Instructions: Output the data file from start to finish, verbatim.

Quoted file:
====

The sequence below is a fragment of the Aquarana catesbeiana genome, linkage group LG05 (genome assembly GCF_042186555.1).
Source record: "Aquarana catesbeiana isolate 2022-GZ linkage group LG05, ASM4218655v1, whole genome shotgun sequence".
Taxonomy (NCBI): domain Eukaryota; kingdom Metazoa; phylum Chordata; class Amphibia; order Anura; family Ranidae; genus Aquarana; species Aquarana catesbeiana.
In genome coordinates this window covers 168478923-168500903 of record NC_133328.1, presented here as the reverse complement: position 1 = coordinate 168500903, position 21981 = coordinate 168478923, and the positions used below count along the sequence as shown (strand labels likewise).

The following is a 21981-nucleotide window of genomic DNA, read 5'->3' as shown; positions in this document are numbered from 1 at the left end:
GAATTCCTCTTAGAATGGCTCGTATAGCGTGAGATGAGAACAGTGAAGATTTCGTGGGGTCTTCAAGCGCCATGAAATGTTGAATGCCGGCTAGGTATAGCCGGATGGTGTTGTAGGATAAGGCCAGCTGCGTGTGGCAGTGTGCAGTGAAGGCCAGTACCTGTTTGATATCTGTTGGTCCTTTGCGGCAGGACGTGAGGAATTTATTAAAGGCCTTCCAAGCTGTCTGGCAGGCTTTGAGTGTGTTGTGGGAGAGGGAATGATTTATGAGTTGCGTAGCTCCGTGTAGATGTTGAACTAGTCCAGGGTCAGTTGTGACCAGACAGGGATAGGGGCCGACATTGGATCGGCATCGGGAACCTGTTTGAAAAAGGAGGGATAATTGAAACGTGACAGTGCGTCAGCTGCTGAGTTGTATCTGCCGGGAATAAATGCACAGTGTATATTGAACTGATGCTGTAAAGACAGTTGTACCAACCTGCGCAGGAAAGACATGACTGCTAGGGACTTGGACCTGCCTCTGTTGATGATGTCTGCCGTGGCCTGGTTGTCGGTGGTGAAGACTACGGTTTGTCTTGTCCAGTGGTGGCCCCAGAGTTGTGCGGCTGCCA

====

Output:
The sequence below is a fragment of the Aquarana catesbeiana genome, linkage group LG05 (genome assembly GCF_042186555.1).
Source record: "Aquarana catesbeiana isolate 2022-GZ linkage group LG05, ASM4218655v1, whole genome shotgun sequence".
Taxonomy (NCBI): domain Eukaryota; kingdom Metazoa; phylum Chordata; class Amphibia; order Anura; family Ranidae; genus Aquarana; species Aquarana catesbeiana.
In genome coordinates this window covers 168478923-168500903 of record NC_133328.1, presented here as the reverse complement: position 1 = coordinate 168500903, position 21981 = coordinate 168478923, and the positions used below count along the sequence as shown (strand labels likewise).

The following is a 21981-nucleotide window of genomic DNA, read 5'->3' as shown; positions in this document are numbered from 1 at the left end:
GAATTCCTCTTAGAATGGCTCGTATAGCGTGAGATGAGAACAGTGAAGATTTCGTGGGGTCTTCAAGCGCCATGAAATGTTGAATGCCGGCTAGGTATAGCCGGATGGTGTTGTAGGATAAGGCCAGCTGCGTGTGGCAGTGTGCAGTGAAGGCCAGTACCTGTTTGATATCTGTTGGTCCTTTGCGGCAGGACGTGAGGAATTTATTAAAGGCCTTCCAAGCTGTCTGGCAGGCTTTGAGTGTGTTGTGGGAGAGGGAATGATTTATGAGTTGCGTAGCTCCGTGTAGATGTTGAACTAGTCCAGGGTCAGTTGTGACCAGACAGGGATAGGGGCCGACATTGGATCGGCATCGGGAACCTGTTTGAAAAAGGAGGGATAATTGAAACGTGACAGTGCGTCAGCTGCTGAGTTGTATCTGCCGGGAATAAATGCACAGTGTATATTGAACTGATGCTGTAAAGACAGTTGTACCAACCTGCGCAGGAAAGACATGACTGCTAGGGACTTGGACCTGCCTCTGTTGATGATGTCTGCCGTGGCCTGGTTGTCGGTGGTGAAGACTACGGTTTGTCTTGTCCAGTGGTGGCCCCAGAGTTGTGCGGCTGCCA